When major world leaders descend upon Beijing for the Asia-Pacific Economic Cooperation (APEC) summit on November 7, many locals will be on holiday.
Beijing's government workers have been given a six-day break as part of the host nation's plan to curb air pollution and ease traffic when twenty one heads of state, including U.S. President Barack Obama, arrive, fueling a vacation boom.
"Our trips departing from Beijing are selling very well now. With attractive off-peak prices and support from the local government, the APEC holiday is building up to be another 'Golden Week' for tourism," said a representative of China International Travel Service (CITS).
Golden Week – a semi-annual seven-day holiday that recently occurred in October in conjunction with China's National Day – is a prime travel period for mainlanders.
Employees in Beijing are only entitled to a maximum of 11 days paid annual leave, so many are seizing the opportunity for a short vacation within Asia. The Beijing Municipal Government saw a 40 percent on-year rise in travel document applications in October, according to Chinese media reports.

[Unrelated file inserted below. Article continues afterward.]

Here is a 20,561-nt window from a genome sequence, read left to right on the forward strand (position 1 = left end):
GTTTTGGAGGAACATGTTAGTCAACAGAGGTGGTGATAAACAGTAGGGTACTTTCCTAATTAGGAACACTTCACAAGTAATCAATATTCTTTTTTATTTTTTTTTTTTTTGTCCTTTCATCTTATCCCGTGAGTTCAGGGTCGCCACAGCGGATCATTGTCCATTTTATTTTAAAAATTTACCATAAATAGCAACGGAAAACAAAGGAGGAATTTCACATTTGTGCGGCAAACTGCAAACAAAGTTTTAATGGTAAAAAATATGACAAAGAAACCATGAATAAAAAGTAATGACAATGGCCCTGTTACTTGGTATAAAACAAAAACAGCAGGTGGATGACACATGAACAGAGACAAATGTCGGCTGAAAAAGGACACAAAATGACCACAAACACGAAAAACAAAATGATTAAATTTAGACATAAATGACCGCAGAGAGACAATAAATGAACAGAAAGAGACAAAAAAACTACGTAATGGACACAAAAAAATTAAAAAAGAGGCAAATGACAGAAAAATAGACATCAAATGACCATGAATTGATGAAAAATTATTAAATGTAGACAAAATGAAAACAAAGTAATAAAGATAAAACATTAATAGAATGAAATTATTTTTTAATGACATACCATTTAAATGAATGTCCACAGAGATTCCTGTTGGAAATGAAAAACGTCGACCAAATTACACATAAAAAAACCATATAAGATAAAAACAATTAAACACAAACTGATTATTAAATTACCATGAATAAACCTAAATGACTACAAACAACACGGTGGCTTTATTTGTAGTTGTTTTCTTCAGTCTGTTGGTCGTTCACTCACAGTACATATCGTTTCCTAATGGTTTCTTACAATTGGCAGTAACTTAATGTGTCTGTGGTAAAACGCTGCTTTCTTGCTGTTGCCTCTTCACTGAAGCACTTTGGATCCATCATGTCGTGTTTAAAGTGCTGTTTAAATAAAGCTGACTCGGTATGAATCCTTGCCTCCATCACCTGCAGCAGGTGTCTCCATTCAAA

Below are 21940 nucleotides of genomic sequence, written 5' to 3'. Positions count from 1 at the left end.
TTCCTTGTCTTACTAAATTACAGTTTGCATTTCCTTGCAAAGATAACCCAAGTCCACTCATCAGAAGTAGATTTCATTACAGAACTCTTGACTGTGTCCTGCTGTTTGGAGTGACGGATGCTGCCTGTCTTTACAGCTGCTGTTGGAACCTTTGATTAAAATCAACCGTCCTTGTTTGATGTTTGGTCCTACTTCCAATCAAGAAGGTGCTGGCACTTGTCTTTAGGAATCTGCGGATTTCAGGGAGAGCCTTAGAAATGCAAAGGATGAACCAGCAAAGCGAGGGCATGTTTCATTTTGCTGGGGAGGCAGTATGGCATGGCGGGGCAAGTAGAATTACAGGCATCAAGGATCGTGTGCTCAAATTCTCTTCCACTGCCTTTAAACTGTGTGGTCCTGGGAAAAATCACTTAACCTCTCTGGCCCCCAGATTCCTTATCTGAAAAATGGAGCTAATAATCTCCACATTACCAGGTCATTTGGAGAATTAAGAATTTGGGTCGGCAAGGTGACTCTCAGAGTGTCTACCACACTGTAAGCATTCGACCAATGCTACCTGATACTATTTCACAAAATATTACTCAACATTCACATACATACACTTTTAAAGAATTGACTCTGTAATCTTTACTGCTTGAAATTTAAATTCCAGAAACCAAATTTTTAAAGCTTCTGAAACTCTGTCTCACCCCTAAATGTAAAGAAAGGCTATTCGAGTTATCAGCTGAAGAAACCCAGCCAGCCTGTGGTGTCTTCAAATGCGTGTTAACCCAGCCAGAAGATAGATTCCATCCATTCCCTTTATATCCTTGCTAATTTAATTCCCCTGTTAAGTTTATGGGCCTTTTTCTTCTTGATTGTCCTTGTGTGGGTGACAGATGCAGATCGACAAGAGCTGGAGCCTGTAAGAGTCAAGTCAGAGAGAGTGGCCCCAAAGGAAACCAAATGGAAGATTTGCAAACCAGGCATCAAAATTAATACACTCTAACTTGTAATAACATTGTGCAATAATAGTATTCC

"As soon as the news was released, the number of calls we received inquiring about short-distance overseas trips went up by 50 percent. Many people want to visit South Korea, along with Taiwan, Japan and Southeast Asia," said Chen Duan, deputy general manager of Beijing Mytour International Travel Service, reported state broadcaster CCTV.
Domestic travel is also in high demand, with routes from Beijing to eastern China nearly "sold out," according to the mainland's official train ticket sales website. Authorities will increase the frequency of high-speed trains during the APEC summit to facilitate travel between Beijing and popular eastern cities like Shanghai, Hangzhou and Hefei.
A user named Yuan Shuai said: "A 6-day break is a godsend. Thank you APEC for the holiday!"
Another wrote: "My parents are bringing me overseas during the APEC holiday, but the weather in Beijing has been so good I think we should be staying here to enjoy while it lasts. Will it be smog again when we return?"
But not all are happy with the break.
Artist Lin Tong told CNBC that the additional day-offs caught her and other non-government employees unprepared.
"I have to make arrangements for my 5-year-old who doesn't need to go to school and it's not easy to get that done given the short notice," she said. "The government should have just given the holiday to everyone so that it won't be so inconvenient."